Kingdom’s construction projects valued at $875 billion

Updated 27 August 2013
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Kingdom’s construction projects valued at $875 billion

The total value of ongoing projects in the GCC region currently stands at $2.62 trillion, with the Kingdom accounting for $875 billion.
The Kingdom’s strong construction market is being driven by government spending and high oil prices, according to a recent Global Investment House report.
For 2013, the Kingdom budgeted $219 billion for spending, up by 18.8 percent, year-on-year, from 2012. Out of this, almost $76 billion has been set aside for capital expenditure on investment projects, the report added.
“The Kingdom remains focused on investing in road, railway, power and housing projects. Moreover, the introduction of a new mortgage law is expected to contribute to the growth of the residential sector in the coming quarters,” said Faisal Hasan, CFA and researcher for the report.
These promising industrial data gain significance as Dammam, the Kingdom’s industrial hub, is hosting the 2014 edition of the largest heavy equipment exhibition across the GCC region when the Construction Machinery Show opens its doors to traders and the public, from Feb. 16 to 20, 2014.
Raz Islam, publishing director at CPI Media Group that organizes the event, said: “In 2014, the Construction Machinery Show is teaming up with leading Saudi exhibition organizer, Dhahran International Exhibitions Center (DIEC)”.
The show will run in conjunction with BUILDEX, the 16th Saudi International Building & Construction Exhibition. Both events will attract worldwide industry experts, investors and buyers to the largest trade show in the Eastern Province.
The 2014 event will host over 10,000 sqm of live demonstrations of the various construction and heavy equipment on display, Raz said, adding that Dammam is considered the industrial hub of the Kingdom and a major entry point into the booming market.
It is also the center of the oil and gas industry with nearby Al-Ghawar, which is home to the world’s largest conventional oil field. Much of this wealth is being reinvested into infrastructure and construction, Raz added.


‘Huge increase’ in crude prices not expected: IEA executive director

Updated 19 July 2019
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‘Huge increase’ in crude prices not expected: IEA executive director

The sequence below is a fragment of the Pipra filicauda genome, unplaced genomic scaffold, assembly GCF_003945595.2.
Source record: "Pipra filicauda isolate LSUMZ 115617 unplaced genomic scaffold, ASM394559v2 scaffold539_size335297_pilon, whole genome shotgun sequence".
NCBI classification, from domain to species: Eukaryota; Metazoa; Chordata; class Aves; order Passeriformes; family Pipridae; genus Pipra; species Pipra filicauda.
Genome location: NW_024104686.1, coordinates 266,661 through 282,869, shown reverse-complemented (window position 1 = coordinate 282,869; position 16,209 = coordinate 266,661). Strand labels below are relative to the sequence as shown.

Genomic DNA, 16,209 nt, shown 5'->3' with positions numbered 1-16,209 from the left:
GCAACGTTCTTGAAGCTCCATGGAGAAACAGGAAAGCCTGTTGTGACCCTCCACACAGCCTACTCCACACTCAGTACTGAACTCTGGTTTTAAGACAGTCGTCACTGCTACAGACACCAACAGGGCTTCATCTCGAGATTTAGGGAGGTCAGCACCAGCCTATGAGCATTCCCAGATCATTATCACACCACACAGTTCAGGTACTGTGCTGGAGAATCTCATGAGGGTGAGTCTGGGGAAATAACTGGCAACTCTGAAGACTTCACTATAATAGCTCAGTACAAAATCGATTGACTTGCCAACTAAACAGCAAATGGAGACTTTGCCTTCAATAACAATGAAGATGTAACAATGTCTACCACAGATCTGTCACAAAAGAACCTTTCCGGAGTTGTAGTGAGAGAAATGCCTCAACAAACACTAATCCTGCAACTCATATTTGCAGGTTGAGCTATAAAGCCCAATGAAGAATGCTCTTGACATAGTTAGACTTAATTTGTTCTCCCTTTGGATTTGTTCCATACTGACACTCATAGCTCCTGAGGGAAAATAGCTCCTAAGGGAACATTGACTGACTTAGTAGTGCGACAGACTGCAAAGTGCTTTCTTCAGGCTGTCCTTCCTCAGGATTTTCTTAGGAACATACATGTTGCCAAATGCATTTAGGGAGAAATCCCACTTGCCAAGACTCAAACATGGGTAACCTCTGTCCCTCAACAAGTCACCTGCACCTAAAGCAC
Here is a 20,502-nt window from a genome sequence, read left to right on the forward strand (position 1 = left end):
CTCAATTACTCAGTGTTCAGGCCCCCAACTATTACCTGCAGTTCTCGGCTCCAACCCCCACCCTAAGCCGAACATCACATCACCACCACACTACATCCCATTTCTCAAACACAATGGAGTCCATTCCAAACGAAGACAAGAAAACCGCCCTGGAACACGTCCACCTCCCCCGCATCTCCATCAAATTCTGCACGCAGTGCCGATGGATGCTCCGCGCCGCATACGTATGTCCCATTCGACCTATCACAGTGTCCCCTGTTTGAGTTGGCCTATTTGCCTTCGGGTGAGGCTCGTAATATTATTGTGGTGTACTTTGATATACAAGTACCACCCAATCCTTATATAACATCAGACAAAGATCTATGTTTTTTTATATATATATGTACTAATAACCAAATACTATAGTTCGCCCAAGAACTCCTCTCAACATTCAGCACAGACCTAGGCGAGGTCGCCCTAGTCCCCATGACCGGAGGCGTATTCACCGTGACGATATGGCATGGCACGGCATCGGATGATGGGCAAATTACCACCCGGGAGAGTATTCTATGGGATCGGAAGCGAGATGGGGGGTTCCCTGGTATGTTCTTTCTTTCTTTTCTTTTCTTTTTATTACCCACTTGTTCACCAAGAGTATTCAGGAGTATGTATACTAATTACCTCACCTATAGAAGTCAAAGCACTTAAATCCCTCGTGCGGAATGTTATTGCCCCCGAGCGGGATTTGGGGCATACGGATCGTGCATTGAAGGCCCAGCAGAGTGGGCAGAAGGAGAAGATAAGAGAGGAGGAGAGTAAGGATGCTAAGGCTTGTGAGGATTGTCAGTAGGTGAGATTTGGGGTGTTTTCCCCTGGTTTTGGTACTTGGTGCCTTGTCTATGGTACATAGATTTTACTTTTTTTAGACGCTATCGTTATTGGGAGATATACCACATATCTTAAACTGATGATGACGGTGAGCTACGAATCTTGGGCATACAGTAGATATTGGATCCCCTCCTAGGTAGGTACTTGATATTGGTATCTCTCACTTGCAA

• The International Energy Agency is revising its 2019 global oil demand growth forecast down to 1.1 million barrels per day
  • IEA’s Fatih Birol: Serious political tensions could impact market dynamics

NEW DELHI: The International Energy Agency (IEA) doesn’t expect oil prices to rise significantly because demand is slowing and there is a glut in global crude markets, its executive director said on Friday.
“Prices are determined by the markets ... If we see the market today, we see that the demand is slowing down considerably,” said IEA’s Fatih Birol, in public comments made during a two-day energy conference in New Delhi.
The IEA is revising its 2019 global oil demand growth forecast down to 1.1 million barrels per day (bpd) and may cut it again if the global economy and especially China shows further weakness, Birol told Reuters in an interview on Thursday.
Last year, the IEA predicted that 2019 oil demand would grow by 1.5 million bpd. But in June this year it cut the growth forecast to 1.2 million bpd.
“Substantial amount of oil is coming from the United States, about 1.8 million barrels per day, plus oil from Iraq, Brazil and Libya,” Birol said.
Under normal circumstances, he said, he doesn’t expect a “huge increase” in crude oil prices. But Birol warned serious political tensions could yet impact market dynamics.
Crude oil prices rose nearly 2 percent on Friday after a US Navy ship destroyed an Iranian drone in the Strait of Hormuz, a major chokepoint for global crude flows.
Referring to India, Birol stressed the country could cut its imports, amid rising oil demand in the country, by increasing domestic local oil and gas production.
Prime Minister Narendra Modi had set a target in 2015 to cut India’s dependence on oil imports to two-thirds of consumption by 2022, and half by 2030. But rising demand and low domestic production have pushed imports to 84 percent of total needs in the last five years, government data shows.
Meanwhile, the IEA doesn’t expect a global push toward environmentally friendly electric vehicles can dent crude demand significantly, Birol said, as the main driver of crude demand globally has been petrochemicals, not cars.
He said the impact of a serious electric vehicle adoption push by the Indian government would not be felt immediately.